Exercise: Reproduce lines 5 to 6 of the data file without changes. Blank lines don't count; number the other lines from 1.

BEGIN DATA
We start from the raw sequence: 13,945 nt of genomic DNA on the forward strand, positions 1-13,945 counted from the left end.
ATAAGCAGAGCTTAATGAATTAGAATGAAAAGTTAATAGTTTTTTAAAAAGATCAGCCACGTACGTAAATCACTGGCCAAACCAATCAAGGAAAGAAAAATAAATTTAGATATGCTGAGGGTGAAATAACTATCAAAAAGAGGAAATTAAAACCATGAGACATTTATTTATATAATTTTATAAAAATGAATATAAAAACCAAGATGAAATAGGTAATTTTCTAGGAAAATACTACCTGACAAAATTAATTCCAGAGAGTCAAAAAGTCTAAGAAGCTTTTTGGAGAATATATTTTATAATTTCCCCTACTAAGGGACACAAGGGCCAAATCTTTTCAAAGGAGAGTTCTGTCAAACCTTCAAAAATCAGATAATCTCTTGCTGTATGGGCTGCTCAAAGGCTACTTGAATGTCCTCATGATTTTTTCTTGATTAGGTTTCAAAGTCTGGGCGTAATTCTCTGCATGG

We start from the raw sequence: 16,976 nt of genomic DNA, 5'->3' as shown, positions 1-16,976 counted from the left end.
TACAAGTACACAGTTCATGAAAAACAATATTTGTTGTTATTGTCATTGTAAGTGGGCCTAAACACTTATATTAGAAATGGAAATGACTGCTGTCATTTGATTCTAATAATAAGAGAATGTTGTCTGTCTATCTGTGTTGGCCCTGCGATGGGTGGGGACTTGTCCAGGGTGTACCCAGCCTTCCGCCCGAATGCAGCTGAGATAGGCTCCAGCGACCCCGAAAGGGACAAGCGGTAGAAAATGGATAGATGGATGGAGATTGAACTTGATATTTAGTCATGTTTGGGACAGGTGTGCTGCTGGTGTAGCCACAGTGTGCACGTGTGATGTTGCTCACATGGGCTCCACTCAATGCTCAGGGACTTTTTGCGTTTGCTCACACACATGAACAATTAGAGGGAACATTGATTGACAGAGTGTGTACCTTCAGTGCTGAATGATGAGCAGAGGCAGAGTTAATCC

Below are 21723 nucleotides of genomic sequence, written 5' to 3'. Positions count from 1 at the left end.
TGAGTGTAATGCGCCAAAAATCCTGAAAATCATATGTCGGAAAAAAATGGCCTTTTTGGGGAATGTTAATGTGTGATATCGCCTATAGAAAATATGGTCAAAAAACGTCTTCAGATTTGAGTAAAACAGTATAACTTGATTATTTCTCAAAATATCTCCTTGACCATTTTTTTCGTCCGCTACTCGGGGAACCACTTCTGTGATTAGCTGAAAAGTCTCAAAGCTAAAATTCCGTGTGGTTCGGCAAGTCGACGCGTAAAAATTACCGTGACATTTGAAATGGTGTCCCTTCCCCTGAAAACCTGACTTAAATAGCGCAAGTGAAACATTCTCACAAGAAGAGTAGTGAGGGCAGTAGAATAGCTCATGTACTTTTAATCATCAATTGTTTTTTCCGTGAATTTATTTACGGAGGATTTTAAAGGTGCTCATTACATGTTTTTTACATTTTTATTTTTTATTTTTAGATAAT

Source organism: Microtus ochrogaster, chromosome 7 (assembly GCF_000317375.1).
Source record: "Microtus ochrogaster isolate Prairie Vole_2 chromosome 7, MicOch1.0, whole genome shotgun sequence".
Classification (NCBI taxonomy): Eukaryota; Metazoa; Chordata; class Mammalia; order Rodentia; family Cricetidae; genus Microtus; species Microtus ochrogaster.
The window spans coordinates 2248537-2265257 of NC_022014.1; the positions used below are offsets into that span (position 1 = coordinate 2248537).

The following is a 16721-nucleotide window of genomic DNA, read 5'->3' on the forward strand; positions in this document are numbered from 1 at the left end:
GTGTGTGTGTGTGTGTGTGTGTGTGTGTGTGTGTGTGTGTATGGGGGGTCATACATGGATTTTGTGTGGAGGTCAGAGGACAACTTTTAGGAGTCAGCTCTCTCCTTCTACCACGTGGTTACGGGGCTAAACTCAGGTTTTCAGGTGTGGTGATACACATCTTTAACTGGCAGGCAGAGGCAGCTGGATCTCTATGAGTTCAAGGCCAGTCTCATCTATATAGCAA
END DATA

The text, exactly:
Below are 21723 nucleotides of genomic sequence, written 5' to 3'. Positions count from 1 at the left end.
TGAGTGTAATGCGCCAAAAATCCTGAAAATCATATGTCGGAAAAAAATGGCCTTTTTGGGGAATGTTAATGTGTGATATCGCCTATAGAAAATATGGTCAAAAAACGTCTTCAGATTTGAGTAAAACAGTATAACTTGATTATTTCTCAAAATATCTCCTTGACCATTTTTTTCGTCCGCTACTCGGGGAACCACTTCTGTGATTAGCTGAAAAGTCTCAAAGCTAAAATTCCGTGTGGTTCGGCAAGTCGACGCGTAAAAATTACCGTGACATTTGAAATGGTGTCCCTTCCCCTGAAAACCTGACTTAAATAGCGCAAGTGAAACATTCTCACAAGAAGAGTAGTGAGGGCAGTAGAATAGCTCATGTACTTTTAATCATCAATTGTTTTTTCCGTGAATTTATTTACGGAGGATTTTAAAGGTGCTCATTACATGTTTTTTACATTTTTATTTTTTATTTTTAGATAAT